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US donates $1 million support for flood victims in Nigeria

The United States on Thursday announced that it is providing $1 million in humanitarian assistance to support victims of the recent flooding in the country.
October 21, 2022
11:57 am
Mary Beth Leonard

U.S Ambassador to Nigeria, Mary Beth Leonard made this known, and regretted that the unusual heavy rainfall and resulting flooding has affected about 2.8 million people across the country, with many homes being damaged or destroyed, displacing millions of people. 


She said, “We are filled with grief for the flood victims who have lost so much – livelihoods, homes, and even loved ones. The United States continues to stand with the people of Nigeria during this extremely difficult time.”


Over 500 deaths have so far been recorded from the flood that has affected about half of the country’s 36 states according to the Nigerian government.


The support fund through the United States Agency for International Development (USAID), according to Leonard, will allow local partners on the ground to provide emergency shelter assistance, relief commodities, and hygiene kits to promote safe and healthy practices amid the ongoing cholera outbreak.


She added that the financial aid will also provide multi-purpose cash assistance for people affected by the devastating floods.


The U.S Ambassador noted that the floods have exacerbated an already critical humanitarian situation in Nigeria, where ongoing conflict, especially in the northern region, has driven millions of people from their homes.


“In the same region, more than four million people are projected to continue experiencing acute food insecurity amid the worsening global food crisis,” Leonard stated.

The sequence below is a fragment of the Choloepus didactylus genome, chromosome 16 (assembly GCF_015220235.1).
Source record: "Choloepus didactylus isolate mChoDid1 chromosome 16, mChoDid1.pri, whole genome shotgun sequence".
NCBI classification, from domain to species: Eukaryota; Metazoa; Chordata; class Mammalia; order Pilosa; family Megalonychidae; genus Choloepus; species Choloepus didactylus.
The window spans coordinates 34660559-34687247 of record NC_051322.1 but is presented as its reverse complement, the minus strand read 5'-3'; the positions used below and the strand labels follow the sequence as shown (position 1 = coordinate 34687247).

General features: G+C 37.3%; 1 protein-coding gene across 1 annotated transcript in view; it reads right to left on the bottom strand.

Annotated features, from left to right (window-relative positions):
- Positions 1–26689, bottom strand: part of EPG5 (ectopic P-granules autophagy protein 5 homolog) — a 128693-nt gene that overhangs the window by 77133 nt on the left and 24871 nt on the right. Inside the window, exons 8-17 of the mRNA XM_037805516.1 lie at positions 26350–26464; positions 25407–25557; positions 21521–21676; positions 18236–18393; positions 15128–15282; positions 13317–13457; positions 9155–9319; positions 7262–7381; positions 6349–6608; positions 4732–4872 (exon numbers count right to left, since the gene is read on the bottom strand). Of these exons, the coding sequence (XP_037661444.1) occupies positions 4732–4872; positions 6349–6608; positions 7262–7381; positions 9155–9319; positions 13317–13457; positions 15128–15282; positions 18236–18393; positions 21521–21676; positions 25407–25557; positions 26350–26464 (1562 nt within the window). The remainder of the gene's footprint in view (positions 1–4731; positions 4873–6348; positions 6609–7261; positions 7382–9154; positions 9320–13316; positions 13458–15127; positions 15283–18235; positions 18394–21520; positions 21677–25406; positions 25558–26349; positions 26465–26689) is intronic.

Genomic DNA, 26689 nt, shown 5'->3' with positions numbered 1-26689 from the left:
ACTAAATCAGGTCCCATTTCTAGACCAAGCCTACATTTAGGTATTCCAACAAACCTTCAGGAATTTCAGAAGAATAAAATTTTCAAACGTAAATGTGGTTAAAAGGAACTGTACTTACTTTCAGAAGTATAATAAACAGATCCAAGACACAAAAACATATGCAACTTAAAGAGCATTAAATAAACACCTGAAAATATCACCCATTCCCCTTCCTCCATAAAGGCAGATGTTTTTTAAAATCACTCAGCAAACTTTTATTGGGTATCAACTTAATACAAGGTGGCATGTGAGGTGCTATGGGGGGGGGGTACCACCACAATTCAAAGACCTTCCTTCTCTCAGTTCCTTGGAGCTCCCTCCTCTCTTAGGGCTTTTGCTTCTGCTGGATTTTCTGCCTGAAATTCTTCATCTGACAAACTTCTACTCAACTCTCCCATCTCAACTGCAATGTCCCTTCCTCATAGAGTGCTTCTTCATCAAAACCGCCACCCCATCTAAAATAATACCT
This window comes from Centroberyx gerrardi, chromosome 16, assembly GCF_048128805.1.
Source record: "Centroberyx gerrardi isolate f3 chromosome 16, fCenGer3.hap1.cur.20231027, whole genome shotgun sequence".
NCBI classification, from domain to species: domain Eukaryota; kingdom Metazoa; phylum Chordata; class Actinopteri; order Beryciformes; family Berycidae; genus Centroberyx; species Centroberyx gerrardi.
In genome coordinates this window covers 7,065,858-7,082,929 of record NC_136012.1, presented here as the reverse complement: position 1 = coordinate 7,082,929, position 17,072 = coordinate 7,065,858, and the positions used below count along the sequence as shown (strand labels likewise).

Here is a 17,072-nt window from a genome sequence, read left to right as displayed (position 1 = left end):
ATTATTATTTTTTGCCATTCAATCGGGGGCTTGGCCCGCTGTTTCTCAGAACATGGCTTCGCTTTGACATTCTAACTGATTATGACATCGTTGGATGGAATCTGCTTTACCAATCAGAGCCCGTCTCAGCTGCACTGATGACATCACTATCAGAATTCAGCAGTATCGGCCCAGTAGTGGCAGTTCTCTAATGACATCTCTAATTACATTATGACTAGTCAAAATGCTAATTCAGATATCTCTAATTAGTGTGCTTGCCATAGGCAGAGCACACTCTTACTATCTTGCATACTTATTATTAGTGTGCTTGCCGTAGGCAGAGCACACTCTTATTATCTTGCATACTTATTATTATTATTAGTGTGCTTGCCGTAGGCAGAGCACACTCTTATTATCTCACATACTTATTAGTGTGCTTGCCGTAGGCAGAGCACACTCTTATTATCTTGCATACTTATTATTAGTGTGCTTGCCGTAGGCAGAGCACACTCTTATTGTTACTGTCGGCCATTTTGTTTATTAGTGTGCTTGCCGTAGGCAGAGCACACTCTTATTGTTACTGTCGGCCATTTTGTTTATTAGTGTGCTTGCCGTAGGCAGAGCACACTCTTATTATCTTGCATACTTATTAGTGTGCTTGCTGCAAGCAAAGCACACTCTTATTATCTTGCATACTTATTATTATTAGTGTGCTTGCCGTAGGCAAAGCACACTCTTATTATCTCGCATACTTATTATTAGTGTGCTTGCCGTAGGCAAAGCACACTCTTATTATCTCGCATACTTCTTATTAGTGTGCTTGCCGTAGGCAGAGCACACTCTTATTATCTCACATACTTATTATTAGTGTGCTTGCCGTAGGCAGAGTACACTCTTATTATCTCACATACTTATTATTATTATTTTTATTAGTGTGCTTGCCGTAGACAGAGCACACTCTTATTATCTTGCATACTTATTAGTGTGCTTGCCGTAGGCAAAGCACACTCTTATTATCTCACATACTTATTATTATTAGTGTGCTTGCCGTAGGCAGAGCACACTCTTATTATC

She added that the U.S Mission in Nigeria is also concerned that standing floodwaters could increase the risk of cholera and other waterborne diseases in Adamawa, Borno, and Yobe states, where outbreaks of the disease were declared in August and September this year and at least 7,750 cases were recorded.


According to the Ambassador, as experts expect heavy rainfall and flooding to continue through November, due in part to climate change and insufficient drainage infrastructure, the USAID disaster experts will continue monitoring the situation in close coordination with humanitarian partners and the Nigerian government to assess needs and determine if additional assistance is required.


She noted that the United States has a long history of providing humanitarian assistance across the country.


“In 2022, USAID provided more than $356 million in humanitarian assistance to people most affected by conflict and food insecurity in Nigeria. This life-saving assistance is in addition to USAID’s annual $539 million development budget for Nigeria that supports economic growth, health, democratic governance, and education,” Leonard stated.


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